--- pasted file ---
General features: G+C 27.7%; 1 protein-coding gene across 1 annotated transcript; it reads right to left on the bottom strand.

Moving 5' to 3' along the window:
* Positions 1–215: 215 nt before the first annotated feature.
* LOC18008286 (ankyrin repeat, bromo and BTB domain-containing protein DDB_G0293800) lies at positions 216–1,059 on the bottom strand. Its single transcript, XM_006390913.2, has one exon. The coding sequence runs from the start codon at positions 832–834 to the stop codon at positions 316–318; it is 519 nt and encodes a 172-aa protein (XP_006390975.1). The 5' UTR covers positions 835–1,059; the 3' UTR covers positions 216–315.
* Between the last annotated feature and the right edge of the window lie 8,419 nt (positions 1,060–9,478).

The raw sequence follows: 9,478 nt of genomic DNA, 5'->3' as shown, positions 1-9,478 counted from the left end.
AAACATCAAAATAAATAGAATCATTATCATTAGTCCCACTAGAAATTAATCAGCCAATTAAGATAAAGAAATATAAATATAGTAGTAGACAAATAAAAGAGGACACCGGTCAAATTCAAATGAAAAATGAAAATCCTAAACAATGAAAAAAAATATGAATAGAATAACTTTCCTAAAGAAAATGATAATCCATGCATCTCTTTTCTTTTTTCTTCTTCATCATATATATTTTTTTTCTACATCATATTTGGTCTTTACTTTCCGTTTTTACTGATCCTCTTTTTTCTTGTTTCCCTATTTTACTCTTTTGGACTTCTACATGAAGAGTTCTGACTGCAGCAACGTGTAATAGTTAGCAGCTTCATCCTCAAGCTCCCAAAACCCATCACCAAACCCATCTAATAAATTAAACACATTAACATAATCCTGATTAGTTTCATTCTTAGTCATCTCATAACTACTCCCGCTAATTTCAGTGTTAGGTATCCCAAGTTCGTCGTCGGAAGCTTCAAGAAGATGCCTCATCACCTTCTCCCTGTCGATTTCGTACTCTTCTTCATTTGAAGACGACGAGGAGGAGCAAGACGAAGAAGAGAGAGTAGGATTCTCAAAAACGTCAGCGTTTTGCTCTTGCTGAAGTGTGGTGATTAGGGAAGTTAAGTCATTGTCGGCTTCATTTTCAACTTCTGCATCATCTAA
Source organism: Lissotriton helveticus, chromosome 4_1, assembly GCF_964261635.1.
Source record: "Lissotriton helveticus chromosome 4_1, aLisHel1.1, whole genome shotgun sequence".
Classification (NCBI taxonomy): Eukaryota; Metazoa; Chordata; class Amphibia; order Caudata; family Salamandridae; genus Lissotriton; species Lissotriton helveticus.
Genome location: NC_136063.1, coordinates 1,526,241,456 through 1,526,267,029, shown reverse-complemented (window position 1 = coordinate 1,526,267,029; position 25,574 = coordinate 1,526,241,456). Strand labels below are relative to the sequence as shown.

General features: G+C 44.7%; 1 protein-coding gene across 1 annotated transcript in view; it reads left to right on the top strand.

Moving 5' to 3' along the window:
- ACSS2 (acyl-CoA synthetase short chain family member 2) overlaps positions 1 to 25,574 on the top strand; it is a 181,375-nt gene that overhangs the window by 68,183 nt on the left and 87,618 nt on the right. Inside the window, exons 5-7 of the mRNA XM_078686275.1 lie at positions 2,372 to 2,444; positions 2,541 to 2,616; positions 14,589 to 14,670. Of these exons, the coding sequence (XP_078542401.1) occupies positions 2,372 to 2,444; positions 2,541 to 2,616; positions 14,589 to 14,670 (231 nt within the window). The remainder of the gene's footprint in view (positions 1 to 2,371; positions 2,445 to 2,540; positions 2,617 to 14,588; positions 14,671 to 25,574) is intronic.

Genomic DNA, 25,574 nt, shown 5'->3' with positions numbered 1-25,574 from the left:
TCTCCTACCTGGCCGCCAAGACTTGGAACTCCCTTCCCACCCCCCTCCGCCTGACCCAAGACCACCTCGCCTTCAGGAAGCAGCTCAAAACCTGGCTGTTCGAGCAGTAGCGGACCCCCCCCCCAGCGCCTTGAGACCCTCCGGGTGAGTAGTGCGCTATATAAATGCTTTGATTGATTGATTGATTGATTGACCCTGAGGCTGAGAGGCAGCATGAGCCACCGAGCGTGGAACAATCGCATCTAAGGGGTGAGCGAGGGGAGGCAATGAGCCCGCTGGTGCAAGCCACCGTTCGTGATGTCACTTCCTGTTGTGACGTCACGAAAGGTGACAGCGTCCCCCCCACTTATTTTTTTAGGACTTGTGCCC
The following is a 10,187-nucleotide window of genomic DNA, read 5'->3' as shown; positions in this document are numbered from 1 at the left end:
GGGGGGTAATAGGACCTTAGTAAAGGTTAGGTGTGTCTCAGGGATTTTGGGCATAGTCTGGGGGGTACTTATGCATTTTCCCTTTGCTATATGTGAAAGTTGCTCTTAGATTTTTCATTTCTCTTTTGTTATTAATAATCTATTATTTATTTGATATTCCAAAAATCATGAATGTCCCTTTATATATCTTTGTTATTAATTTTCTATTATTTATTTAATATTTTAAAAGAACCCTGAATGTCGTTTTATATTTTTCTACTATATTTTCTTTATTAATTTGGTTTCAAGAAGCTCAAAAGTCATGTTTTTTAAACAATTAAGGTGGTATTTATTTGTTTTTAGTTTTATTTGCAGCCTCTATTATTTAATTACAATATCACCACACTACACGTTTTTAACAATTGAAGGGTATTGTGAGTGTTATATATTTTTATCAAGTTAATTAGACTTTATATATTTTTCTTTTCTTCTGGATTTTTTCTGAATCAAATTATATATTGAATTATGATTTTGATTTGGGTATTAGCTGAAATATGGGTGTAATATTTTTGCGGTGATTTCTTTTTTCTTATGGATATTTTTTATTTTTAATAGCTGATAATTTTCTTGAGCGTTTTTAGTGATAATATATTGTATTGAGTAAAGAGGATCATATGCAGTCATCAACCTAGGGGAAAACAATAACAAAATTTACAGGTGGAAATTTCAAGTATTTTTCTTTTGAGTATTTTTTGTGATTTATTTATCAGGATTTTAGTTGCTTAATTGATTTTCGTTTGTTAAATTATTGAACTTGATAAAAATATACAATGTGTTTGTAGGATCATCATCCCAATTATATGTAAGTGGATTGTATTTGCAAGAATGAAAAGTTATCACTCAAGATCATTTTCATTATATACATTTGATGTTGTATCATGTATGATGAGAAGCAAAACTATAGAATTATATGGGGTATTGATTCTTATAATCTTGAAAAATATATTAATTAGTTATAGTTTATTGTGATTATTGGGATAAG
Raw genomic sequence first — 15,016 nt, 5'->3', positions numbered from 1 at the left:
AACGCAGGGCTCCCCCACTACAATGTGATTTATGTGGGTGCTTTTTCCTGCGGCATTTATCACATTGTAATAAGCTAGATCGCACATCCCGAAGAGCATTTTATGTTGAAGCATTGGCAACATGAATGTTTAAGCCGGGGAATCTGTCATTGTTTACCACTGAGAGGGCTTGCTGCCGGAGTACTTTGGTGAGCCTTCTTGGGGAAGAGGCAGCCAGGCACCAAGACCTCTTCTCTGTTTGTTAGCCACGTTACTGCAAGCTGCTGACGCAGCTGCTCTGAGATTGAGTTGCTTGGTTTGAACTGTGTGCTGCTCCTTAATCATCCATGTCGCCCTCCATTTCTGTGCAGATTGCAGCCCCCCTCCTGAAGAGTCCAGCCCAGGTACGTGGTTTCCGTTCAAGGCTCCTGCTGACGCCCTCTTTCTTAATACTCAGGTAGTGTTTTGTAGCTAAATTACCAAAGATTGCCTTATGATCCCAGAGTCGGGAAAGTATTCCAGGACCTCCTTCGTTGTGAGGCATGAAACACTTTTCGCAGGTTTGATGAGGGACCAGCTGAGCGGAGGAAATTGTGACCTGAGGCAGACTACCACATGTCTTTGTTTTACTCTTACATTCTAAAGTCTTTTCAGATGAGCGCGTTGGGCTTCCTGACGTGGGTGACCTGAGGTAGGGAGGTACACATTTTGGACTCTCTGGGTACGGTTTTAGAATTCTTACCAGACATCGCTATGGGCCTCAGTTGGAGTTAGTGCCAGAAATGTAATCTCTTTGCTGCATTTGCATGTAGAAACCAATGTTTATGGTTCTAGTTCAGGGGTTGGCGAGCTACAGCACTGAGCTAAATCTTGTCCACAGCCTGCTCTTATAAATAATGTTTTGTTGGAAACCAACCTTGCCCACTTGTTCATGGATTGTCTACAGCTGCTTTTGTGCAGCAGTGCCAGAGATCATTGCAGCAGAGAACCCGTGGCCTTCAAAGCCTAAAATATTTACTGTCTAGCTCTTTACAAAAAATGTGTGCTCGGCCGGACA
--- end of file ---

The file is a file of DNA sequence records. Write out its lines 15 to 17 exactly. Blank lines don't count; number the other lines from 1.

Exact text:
Genomic DNA, 25,574 nt, shown 5'->3' with positions numbered 1-25,574 from the left:
TCTCCTACCTGGCCGCCAAGACTTGGAACTCCCTTCCCACCCCCCTCCGCCTGACCCAAGACCACCTCGCCTTCAGGAAGCAGCTCAAAACCTGGCTGTTCGAGCAGTAGCGGACCCCCCCCCCAGCGCCTTGAGACCCTCCGGGTGAGTAGTGCGCTATATAAATGCTTTGATTGATTGATTGATTGATTGACCCTGAGGCTGAGAGGCAGCATGAGCCACCGAGCGTGGAACAATCGCATCTAAGGGGTGAGCGAGGGGAGGCAATGAGCCCGCTGGTGCAAGCCACCGTTCGTGATGTCACTTCCTGTTGTGACGTCACGAAAGGTGACAGCGTCCCCCCCACTTATTTTTTTAGGACTTGTGCCC
The following is a 10,187-nucleotide window of genomic DNA, read 5'->3' as shown; positions in this document are numbered from 1 at the left end: